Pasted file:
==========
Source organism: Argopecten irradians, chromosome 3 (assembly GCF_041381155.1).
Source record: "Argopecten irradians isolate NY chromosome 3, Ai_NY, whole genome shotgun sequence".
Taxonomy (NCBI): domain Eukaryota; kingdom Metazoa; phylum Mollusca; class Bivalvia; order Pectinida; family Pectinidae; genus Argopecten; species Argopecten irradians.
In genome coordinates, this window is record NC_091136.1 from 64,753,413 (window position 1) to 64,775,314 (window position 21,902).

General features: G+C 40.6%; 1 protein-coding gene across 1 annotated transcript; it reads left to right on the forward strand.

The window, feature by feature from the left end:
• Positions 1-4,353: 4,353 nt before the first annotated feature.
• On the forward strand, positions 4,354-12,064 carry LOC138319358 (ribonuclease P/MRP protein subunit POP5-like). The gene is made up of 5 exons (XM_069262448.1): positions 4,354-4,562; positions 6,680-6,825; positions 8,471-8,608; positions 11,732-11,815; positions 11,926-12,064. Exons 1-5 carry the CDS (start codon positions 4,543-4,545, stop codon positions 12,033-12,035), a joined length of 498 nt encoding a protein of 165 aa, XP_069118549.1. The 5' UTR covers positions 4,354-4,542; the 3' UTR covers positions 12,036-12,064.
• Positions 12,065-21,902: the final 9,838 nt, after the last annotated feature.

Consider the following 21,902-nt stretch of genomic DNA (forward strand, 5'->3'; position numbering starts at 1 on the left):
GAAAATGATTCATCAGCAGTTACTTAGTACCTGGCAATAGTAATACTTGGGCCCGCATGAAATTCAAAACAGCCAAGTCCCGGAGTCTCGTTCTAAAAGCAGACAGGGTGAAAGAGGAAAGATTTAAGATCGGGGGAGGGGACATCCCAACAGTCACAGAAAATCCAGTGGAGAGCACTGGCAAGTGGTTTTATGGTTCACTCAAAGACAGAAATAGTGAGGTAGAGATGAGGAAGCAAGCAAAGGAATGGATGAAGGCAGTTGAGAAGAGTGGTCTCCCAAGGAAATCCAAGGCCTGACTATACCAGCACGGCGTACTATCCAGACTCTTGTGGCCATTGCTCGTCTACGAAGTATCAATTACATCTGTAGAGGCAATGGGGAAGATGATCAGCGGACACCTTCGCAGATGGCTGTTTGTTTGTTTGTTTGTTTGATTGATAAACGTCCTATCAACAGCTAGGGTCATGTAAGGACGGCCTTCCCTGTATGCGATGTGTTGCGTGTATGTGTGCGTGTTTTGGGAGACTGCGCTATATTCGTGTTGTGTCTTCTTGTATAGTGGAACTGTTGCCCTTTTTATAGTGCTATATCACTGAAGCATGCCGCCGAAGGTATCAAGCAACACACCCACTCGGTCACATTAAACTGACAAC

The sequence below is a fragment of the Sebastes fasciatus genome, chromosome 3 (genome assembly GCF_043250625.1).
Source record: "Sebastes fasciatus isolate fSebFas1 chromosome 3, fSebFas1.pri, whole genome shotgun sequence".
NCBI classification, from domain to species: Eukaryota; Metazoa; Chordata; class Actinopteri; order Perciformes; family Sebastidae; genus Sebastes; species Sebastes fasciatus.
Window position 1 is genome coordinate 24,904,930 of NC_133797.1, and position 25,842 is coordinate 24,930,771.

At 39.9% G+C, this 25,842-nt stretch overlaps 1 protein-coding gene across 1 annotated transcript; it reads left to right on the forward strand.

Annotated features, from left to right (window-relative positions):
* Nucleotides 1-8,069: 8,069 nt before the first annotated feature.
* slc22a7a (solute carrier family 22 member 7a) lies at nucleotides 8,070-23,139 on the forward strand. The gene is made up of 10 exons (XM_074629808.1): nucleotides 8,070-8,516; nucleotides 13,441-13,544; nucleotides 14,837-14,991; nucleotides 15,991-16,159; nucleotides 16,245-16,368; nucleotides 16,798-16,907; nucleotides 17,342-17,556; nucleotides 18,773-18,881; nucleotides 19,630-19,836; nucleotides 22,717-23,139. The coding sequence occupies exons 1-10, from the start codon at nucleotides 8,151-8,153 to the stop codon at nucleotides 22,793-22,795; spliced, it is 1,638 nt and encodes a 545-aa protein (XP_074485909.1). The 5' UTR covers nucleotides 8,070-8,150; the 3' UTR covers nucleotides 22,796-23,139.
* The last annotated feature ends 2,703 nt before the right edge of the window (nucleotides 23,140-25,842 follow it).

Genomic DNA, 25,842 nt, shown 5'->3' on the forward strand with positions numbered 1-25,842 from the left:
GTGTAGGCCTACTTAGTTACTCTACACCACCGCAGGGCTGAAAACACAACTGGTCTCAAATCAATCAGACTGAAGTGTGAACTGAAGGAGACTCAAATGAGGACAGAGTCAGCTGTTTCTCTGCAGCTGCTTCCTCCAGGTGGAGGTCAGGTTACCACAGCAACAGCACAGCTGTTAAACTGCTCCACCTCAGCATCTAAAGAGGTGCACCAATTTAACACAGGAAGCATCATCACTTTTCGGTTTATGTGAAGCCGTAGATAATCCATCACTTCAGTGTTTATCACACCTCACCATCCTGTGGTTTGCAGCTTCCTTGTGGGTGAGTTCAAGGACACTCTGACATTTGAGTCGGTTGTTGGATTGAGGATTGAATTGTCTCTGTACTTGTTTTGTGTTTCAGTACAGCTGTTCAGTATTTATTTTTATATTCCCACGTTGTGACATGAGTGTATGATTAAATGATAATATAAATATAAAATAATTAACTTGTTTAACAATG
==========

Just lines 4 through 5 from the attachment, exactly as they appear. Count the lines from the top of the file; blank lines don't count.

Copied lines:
In genome coordinates, this window is record NC_091136.1 from 64,753,413 (window position 1) to 64,775,314 (window position 21,902).

General features: G+C 40.6%; 1 protein-coding gene across 1 annotated transcript; it reads left to right on the forward strand.